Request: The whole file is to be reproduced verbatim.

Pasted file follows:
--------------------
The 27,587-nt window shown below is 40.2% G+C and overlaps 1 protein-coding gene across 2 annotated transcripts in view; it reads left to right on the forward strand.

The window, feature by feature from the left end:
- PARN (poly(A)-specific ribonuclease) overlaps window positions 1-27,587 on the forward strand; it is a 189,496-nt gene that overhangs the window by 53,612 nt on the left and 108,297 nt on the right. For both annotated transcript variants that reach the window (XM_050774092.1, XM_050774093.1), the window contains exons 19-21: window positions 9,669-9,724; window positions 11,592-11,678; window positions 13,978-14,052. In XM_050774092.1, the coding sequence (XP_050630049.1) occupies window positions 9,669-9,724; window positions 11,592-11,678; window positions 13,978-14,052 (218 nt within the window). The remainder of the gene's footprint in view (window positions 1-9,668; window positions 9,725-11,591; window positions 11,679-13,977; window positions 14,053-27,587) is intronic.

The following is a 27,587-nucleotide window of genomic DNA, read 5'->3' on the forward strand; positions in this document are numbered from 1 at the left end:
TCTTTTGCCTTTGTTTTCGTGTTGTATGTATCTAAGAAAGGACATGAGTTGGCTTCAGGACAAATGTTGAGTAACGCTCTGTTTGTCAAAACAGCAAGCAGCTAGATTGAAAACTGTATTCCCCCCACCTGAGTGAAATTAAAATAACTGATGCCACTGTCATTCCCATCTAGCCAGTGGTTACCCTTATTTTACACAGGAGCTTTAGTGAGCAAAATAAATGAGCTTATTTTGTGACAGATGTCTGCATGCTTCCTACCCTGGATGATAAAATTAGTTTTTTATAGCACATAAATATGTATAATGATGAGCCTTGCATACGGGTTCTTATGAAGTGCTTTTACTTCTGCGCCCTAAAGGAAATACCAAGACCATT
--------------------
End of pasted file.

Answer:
The 27,587-nt window shown below is 40.2% G+C and overlaps 1 protein-coding gene across 2 annotated transcripts in view; it reads left to right on the forward strand.

The window, feature by feature from the left end:
- PARN (poly(A)-specific ribonuclease) overlaps window positions 1-27,587 on the forward strand; it is a 189,496-nt gene that overhangs the window by 53,612 nt on the left and 108,297 nt on the right. For both annotated transcript variants that reach the window (XM_050774092.1, XM_050774093.1), the window contains exons 19-21: window positions 9,669-9,724; window positions 11,592-11,678; window positions 13,978-14,052. In XM_050774092.1, the coding sequence (XP_050630049.1) occupies window positions 9,669-9,724; window positions 11,592-11,678; window positions 13,978-14,052 (218 nt within the window). The remainder of the gene's footprint in view (window positions 1-9,668; window positions 9,725-11,591; window positions 11,679-13,977; window positions 14,053-27,587) is intronic.

The following is a 27,587-nucleotide window of genomic DNA, read 5'->3' on the forward strand; positions in this document are numbered from 1 at the left end:
TCTTTTGCCTTTGTTTTCGTGTTGTATGTATCTAAGAAAGGACATGAGTTGGCTTCAGGACAAATGTTGAGTAACGCTCTGTTTGTCAAAACAGCAAGCAGCTAGATTGAAAACTGTATTCCCCCCACCTGAGTGAAATTAAAATAACTGATGCCACTGTCATTCCCATCTAGCCAGTGGTTACCCTTATTTTACACAGGAGCTTTAGTGAGCAAAATAAATGAGCTTATTTTGTGACAGATGTCTGCATGCTTCCTACCCTGGATGATAAAATTAGTTTTTTATAGCACATAAATATGTATAATGATGAGCCTTGCATACGGGTTCTTATGAAGTGCTTTTACTTCTGCGCCCTAAAGGAAATACCAAGACCATT